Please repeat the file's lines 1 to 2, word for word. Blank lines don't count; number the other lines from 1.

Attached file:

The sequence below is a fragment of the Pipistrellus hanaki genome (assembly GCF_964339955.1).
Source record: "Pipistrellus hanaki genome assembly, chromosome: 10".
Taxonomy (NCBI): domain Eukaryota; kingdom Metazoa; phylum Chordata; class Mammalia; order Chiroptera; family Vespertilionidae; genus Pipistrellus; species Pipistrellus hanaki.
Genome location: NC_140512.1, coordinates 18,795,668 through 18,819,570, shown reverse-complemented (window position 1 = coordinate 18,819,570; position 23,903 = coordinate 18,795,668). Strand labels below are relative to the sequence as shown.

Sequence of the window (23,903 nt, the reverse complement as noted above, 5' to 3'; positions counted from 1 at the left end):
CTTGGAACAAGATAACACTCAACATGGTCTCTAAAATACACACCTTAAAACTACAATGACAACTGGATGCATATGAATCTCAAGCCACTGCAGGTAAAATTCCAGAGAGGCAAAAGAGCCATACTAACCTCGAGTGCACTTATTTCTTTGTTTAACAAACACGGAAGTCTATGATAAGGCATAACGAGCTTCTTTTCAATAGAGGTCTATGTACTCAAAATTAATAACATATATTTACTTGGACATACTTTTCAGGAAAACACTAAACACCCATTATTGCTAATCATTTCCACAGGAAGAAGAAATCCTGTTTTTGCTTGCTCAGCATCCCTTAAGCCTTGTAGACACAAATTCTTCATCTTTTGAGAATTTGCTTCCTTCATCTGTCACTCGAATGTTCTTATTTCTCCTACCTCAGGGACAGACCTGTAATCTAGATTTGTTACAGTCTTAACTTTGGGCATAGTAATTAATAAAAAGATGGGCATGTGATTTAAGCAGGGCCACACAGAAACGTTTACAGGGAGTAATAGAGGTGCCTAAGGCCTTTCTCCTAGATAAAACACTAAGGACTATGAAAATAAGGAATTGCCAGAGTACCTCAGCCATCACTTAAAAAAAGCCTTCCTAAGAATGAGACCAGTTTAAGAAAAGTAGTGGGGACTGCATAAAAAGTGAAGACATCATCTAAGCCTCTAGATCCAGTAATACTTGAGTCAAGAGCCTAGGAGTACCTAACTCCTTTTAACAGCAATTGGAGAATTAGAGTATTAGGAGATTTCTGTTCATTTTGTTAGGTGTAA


The sequence below is a fragment of the Pipistrellus hanaki genome (assembly GCF_964339955.1).
Source record: "Pipistrellus hanaki genome assembly, chromosome: 10".